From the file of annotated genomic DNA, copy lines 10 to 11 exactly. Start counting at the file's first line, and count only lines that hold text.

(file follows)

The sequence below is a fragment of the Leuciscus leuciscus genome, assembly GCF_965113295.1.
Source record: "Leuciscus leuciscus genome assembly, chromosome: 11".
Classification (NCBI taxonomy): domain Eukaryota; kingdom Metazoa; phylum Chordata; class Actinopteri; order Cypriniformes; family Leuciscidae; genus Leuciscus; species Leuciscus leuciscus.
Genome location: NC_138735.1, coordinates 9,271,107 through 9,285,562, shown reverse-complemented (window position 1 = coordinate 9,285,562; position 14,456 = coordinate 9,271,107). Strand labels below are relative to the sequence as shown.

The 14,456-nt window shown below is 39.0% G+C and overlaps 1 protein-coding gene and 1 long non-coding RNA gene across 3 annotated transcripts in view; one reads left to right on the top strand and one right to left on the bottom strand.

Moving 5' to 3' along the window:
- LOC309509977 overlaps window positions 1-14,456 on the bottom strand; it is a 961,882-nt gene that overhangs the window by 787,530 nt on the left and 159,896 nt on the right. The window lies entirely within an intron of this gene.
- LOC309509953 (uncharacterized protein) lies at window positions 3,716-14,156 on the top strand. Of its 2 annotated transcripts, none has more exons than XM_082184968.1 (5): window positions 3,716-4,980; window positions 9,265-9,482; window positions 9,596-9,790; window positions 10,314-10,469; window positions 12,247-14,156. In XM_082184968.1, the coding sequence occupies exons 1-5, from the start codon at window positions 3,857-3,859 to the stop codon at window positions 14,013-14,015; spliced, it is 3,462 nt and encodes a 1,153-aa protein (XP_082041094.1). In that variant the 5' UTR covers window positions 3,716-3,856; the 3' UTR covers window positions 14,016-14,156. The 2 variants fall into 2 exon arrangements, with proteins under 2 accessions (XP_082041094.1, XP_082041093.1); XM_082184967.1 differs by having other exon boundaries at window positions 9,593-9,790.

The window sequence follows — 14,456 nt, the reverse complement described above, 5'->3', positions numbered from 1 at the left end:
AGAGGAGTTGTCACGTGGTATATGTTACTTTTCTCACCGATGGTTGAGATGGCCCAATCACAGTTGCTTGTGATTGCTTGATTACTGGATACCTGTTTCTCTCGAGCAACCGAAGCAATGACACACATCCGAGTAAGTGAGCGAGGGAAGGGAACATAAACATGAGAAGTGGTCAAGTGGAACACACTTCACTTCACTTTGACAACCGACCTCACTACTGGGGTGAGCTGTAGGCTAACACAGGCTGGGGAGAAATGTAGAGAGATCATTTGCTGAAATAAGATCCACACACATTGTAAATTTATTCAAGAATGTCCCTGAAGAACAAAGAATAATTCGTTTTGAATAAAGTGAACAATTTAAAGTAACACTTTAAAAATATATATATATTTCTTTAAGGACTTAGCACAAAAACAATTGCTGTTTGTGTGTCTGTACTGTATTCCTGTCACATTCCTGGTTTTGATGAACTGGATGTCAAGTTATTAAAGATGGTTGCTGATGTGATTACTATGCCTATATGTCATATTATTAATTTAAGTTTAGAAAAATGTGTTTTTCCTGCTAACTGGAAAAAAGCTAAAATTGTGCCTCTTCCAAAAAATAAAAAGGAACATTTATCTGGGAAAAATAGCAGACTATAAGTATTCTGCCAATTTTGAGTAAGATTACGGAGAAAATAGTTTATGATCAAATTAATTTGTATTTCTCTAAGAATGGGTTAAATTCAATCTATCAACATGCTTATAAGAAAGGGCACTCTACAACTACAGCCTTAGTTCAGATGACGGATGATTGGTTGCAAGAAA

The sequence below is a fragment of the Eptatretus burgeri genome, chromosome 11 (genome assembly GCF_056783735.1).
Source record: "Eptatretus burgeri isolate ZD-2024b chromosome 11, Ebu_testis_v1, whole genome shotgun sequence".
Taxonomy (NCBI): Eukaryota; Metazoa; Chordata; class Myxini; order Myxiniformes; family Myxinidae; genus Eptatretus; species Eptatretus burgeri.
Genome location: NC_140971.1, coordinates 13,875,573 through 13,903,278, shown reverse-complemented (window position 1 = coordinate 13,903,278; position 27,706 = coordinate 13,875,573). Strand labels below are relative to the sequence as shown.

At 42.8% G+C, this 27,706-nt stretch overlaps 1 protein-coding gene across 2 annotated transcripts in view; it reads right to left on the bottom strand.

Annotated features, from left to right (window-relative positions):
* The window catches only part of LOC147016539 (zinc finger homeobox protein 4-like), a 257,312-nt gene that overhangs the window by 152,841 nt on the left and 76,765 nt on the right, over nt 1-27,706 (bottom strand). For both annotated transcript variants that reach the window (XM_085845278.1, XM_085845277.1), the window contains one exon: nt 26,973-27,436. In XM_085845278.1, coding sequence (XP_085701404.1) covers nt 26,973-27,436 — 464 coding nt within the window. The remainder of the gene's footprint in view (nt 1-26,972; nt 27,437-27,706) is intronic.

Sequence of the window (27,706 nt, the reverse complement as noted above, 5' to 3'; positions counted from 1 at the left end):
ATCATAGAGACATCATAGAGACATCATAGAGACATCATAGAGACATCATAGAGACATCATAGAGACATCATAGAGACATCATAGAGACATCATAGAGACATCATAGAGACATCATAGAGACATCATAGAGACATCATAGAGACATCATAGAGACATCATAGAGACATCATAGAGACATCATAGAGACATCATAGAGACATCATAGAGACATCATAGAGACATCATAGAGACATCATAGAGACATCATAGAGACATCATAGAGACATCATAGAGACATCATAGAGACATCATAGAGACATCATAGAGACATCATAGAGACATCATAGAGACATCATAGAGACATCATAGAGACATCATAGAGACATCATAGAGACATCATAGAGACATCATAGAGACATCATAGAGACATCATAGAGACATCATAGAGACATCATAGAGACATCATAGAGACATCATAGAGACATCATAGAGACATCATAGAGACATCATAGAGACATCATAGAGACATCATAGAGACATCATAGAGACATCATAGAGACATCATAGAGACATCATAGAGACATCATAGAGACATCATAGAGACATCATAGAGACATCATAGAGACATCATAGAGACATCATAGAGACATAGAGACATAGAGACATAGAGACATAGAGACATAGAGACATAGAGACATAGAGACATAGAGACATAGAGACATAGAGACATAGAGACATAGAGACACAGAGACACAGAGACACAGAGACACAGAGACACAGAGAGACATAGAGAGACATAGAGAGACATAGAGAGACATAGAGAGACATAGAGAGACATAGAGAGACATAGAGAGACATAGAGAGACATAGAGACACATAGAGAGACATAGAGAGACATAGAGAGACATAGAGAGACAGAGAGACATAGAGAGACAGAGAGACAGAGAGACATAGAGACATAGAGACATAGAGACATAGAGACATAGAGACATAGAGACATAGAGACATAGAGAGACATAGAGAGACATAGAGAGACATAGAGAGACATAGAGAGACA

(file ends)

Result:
AGAGGAGTTGTCACGTGGTATATGTTACTTTTCTCACCGATGGTTGAGATGGCCCAATCACAGTTGCTTGTGATTGCTTGATTACTGGATACCTGTTTCTCTCGAGCAACCGAAGCAATGACACACATCCGAGTAAGTGAGCGAGGGAAGGGAACATAAACATGAGAAGTGGTCAAGTGGAACACACTTCACTTCACTTTGACAACCGACCTCACTACTGGGGTGAGCTGTAGGCTAACACAGGCTGGGGAGAAATGTAGAGAGATCATTTGCTGAAATAAGATCCACACACATTGTAAATTTATTCAAGAATGTCCCTGAAGAACAAAGAATAATTCGTTTTGAATAAAGTGAACAATTTAAAGTAACACTTTAAAAATATATATATATTTCTTTAAGGACTTAGCACAAAAACAATTGCTGTTTGTGTGTCTGTACTGTATTCCTGTCACATTCCTGGTTTTGATGAACTGGATGTCAAGTTATTAAAGATGGTTGCTGATGTGATTACTATGCCTATATGTCATATTATTAATTTAAGTTTAGAAAAATGTGTTTTTCCTGCTAACTGGAAAAAAGCTAAAATTGTGCCTCTTCCAAAAAATAAAAAGGAACATTTATCTGGGAAAAATAGCAGACTATAAGTATTCTGCCAATTTTGAGTAAGATTACGGAGAAAATAGTTTATGATCAAATTAATTTGTATTTCTCTAAGAATGGGTTAAATTCAATCTATCAACATGCTTATAAGAAAGGGCACTCTACAACTACAGCCTTAGTTCAGATGACGGATGATTGGTTGCAAGAAA

The sequence below is a fragment of the Eptatretus burgeri genome, chromosome 11 (genome assembly GCF_056783735.1).